February 13, 2005 @ 11:12 am | Filed under: Hearing Loss, Special Needs Children, Speech Delay, Wonderboy
Wonderboy had new ear molds made last week. Ear molds are little custom-fitted silicone doohickeys that fit a person’s ear canal exactly and attach to behind-the-ear hearing aids. The actual hearing aids last for years, but a growing baby needs new ear molds every three to six months. Wonderboy’s current pair have started to fall out occasionally, so it was time to get new ones made.
Jane brought a friend along to the audiologist’s office to watch the procedure. The girls enjoyed watching the audi shoot goo into Wonderboy’s ears, one at a time—pleasantly blue goo which looked like gaudy swirls of cake frosting when she was finished. Wonderboy was less amused. But he’s a good sport and allowed himself to be distracted by our beloved infant hearing loss specialist, C., during the short wait for the goo to firm up. Then pop!, out it came, a perfect impression of his ear canal.
The impressions are sent to a lab, where they are used to make the new molds. Jane and her pal were dazzled by the choice of colors…didn’t I think he’d like purple molds, or maybe lime green? I opted for the faintly blue transparent kind–but they glow in the dark, so there was satisfaction all around.
I was unprepared for how much I would adore Wonderboy’s hearing aids. I love that he likes wearing them, fusses if I don’t put them in first thing each morning, tips his head expectantly while I check the batteries. They are officially my favorite form of technology, surpassing even this computer (gasp) and my propane fireplace (which is saying something—that thing draws me like a magnet).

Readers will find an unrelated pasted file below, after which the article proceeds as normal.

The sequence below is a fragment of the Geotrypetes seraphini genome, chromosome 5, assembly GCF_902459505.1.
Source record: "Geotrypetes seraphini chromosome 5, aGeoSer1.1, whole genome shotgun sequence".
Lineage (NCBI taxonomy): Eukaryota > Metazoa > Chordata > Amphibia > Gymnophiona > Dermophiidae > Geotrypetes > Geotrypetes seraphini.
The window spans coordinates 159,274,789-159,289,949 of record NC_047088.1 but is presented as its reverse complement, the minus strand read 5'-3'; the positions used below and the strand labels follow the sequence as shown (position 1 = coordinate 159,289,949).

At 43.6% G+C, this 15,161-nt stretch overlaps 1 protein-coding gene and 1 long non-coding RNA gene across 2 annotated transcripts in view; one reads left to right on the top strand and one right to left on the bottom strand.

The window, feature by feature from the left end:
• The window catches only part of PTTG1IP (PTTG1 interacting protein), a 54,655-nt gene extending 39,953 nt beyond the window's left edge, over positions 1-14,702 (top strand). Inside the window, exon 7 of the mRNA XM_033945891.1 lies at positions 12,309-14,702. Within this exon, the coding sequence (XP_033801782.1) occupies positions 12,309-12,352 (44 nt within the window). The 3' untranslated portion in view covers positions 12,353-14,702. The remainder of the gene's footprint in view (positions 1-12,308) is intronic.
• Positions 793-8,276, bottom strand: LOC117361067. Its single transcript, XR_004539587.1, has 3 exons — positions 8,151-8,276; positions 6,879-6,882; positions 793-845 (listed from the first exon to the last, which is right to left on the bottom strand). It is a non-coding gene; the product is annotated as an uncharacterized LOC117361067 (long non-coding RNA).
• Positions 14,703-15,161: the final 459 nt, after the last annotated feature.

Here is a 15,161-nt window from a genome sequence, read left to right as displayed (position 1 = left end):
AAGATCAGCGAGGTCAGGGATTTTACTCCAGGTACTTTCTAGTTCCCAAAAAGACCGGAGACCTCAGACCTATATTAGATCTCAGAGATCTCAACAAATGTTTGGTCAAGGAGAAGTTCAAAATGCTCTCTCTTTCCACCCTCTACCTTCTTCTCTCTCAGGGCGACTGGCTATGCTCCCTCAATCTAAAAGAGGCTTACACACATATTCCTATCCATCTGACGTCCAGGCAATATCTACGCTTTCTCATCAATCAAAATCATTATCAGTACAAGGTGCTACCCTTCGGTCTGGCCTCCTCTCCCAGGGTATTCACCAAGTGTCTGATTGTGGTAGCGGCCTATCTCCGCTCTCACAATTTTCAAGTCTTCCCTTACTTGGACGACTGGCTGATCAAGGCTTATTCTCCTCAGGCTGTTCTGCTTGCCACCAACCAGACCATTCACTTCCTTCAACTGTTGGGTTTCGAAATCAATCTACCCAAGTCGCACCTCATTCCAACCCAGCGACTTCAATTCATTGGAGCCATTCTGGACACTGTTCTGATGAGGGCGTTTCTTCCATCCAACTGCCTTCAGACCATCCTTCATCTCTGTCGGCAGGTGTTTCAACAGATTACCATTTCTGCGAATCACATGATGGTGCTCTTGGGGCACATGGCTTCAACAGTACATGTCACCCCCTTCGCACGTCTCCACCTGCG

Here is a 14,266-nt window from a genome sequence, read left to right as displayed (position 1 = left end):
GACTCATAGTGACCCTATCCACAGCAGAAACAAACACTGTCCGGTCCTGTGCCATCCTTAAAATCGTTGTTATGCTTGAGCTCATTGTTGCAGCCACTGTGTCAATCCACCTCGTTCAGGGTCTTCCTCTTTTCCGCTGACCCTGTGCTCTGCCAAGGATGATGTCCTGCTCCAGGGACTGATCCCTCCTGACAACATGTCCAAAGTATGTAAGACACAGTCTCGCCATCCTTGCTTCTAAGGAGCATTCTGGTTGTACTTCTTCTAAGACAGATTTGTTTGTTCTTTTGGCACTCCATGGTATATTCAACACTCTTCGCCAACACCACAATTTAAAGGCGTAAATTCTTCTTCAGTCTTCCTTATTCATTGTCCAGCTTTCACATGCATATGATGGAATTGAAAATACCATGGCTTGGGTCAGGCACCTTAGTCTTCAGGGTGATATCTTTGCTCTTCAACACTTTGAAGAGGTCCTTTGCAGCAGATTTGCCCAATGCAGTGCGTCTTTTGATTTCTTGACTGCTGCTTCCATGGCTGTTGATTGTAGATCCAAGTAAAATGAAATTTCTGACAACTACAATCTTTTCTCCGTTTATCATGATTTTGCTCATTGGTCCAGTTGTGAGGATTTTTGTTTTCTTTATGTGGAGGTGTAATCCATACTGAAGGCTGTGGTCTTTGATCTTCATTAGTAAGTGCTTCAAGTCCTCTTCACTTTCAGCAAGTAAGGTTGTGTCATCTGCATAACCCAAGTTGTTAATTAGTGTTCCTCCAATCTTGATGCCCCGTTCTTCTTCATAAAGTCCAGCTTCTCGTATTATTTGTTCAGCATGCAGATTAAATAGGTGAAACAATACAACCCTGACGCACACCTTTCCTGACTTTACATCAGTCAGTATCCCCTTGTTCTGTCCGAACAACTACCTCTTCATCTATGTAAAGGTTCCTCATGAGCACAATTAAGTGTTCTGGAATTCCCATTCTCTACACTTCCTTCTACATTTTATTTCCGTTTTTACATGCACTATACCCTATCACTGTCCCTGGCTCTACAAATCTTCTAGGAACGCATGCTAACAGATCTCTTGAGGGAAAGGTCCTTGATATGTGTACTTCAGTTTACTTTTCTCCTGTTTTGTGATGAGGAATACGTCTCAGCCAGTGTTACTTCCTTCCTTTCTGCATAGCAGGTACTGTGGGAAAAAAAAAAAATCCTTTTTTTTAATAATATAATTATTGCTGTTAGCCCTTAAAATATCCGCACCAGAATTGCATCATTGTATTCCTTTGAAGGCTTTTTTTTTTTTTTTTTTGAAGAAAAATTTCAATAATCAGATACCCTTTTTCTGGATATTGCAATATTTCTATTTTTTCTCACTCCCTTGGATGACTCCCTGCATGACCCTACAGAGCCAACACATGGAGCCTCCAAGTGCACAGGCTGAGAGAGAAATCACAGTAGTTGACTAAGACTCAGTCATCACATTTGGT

I love that when I turned down the volume of the CD player in the car yesterday to field a question from the back seat, Wonderboy started calling out “Mah! Mah! Mah!” This is his all-purpose syllable; it means, depending on context: “Mom,” “More,” “Dad,” “Jane,” “Could you hurry up with those peas, please!” In this case, I understood it to mean, “Turn the music back on.” We were listening to the CD that came with our Signing Time videos. He knows the songs and wiggles his fingers while he listens, watching his own hand intently—his way of singing along.
“Mah!” he insisted, and I had to laugh at myself, because in my last Charlotte book I wrote a scene in which young Charlotte is inordinately proud of her baby brother for packing so much meaning into the word “Buh.” Well, maybe Charlotte was overreaching, but Wonderboy really is working to pack content into the few sounds he can currently shape. And he’s succeeding: that “Mah” speaks volumes. Driving down the road, I cranked up the volume, singing my own internal ode to hearing aids and ear molds.
Related post: Making ear molds
The IEP Story
It Must Be a Sign
Fun with Audiology: Making Ear Molds
Discipline and the Special-Needs Toddler